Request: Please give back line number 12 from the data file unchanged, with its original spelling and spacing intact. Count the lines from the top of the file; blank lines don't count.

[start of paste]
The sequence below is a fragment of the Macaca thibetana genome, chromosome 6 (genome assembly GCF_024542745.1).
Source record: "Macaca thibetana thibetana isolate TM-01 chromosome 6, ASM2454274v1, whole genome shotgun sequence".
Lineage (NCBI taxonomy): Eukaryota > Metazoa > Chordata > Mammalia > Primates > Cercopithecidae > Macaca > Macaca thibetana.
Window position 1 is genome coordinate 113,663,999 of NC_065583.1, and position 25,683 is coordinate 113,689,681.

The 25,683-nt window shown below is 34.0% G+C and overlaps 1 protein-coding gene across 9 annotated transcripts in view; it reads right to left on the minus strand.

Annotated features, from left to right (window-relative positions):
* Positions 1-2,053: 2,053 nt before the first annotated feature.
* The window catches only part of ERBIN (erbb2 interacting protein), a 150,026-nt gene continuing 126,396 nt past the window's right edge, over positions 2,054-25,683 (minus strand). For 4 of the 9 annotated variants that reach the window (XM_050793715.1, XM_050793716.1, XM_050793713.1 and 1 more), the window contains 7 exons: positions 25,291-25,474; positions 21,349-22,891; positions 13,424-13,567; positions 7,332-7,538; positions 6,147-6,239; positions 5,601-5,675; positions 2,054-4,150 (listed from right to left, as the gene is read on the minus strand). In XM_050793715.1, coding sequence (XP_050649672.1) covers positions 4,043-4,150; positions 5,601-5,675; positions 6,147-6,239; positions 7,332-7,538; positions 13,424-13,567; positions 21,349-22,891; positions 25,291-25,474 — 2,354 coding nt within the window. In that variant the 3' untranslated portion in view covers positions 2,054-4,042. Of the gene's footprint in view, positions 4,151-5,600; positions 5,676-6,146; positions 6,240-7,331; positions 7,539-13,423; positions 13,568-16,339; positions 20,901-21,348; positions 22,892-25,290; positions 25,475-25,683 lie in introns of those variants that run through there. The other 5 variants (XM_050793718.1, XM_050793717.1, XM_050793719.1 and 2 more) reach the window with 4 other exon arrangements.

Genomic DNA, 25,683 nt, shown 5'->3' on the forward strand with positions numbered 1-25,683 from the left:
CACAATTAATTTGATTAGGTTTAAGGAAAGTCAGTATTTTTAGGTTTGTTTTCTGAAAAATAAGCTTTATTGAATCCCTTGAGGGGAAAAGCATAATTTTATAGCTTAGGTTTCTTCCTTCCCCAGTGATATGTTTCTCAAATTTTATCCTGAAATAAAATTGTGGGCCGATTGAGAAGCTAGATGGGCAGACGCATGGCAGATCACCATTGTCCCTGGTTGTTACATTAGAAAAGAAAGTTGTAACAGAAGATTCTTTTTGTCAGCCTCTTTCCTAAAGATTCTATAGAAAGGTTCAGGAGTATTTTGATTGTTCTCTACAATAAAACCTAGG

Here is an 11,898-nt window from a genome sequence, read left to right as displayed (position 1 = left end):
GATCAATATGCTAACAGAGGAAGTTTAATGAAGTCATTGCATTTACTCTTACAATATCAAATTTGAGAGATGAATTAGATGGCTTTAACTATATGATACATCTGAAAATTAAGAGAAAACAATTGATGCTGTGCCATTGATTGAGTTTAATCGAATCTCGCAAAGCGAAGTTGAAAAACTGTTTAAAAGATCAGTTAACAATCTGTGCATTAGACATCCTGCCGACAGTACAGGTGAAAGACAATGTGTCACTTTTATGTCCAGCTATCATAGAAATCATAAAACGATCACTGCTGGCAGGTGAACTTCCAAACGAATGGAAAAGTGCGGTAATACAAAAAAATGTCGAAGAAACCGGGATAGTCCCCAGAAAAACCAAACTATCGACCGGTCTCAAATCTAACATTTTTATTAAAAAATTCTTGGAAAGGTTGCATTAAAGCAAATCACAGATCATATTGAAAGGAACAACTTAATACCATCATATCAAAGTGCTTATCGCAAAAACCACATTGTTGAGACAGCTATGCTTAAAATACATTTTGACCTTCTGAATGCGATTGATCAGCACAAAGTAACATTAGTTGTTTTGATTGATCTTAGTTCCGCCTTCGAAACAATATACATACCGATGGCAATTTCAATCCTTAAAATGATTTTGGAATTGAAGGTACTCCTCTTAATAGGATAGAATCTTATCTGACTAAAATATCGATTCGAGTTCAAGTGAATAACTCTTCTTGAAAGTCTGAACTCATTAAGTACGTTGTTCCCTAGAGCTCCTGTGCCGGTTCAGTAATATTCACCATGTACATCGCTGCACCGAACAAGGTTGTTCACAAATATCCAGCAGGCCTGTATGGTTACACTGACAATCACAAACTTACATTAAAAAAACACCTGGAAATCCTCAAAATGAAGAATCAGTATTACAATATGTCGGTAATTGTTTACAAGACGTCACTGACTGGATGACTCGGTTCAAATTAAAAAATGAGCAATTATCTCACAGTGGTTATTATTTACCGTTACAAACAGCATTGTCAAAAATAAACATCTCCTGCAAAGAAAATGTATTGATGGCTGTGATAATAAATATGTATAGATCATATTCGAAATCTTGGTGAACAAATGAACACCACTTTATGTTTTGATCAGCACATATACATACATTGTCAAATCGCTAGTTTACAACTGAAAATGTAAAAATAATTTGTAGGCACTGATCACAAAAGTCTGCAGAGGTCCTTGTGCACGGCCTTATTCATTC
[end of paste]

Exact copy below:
GATCAATATGCTAACAGAGGAAGTTTAATGAAGTCATTGCATTTACTCTTACAATATCAAATTTGAGAGATGAATTAGATGGCTTTAACTATATGATACATCTGAAAATTAAGAGAAAACAATTGATGCTGTGCCATTGATTGAGTTTAATCGAATCTCGCAAAGCGAAGTTGAAAAACTGTTTAAAAGATCAGTTAACAATCTGTGCATTAGACATCCTGCCGACAGTACAGGTGAAAGACAATGTGTCACTTTTATGTCCAGCTATCATAGAAATCATAAAACGATCACTGCTGGCAGGTGAACTTCCAAACGAATGGAAAAGTGCGGTAATACAAAAAAATGTCGAAGAAACCGGGATAGTCCCCAGAAAAACCAAACTATCGACCGGTCTCAAATCTAACATTTTTATTAAAAAATTCTTGGAAAGGTTGCATTAAAGCAAATCACAGATCATATTGAAAGGAACAACTTAATACCATCATATCAAAGTGCTTATCGCAAAAACCACATTGTTGAGACAGCTATGCTTAAAATACATTTTGACCTTCTGAATGCGATTGATCAGCACAAAGTAACATTAGTTGTTTTGATTGATCTTAGTTCCGCCTTCGAAACAATATACATACCGATGGCAATTTCAATCCTTAAAATGATTTTGGAATTGAAGGTACTCCTCTTAATAGGATAGAATCTTATCTGACTAAAATATCGATTCGAGTTCAAGTGAATAACTCTTCTTGAAAGTCTGAACTCATTAAGTACGTTGTTCCCTAGAGCTCCTGTGCCGGTTCAGTAATATTCACCATGTACATCGCTGCACCGAACAAGGTTGTTCACAAATATCCAGCAGGCCTGTATGGTTACACTGACAATCACAAACTTACATTAAAAAAACACCTGGAAATCCTCAAAATGAAGAATCAGTATTACAATATGTCGGTAATTGTTTACAAGACGTCACTGACTGGATGACTCGGTTCAAATTAAAAAATGAGCAATTATCTCACAGTGGTTATTATTTACCGTTACAAACAGCATTGTCAAAAATAAACATCTCCTGCAAAGAAAATGTATTGATGGCTGTGATAATAAATATGTATAGATCATATTCGAAATCTTGGTGAACAAATGAACACCACTTTATGTTTTGATCAGCACATATACATACATTGTCAAATCGCTAGTTTACAACTGAAAATGTAAAAATAATTTGTAGGCACTGATCACAAAAGTCTGCAGAGGTCCTTGTGCACGGCCTTATTCATTC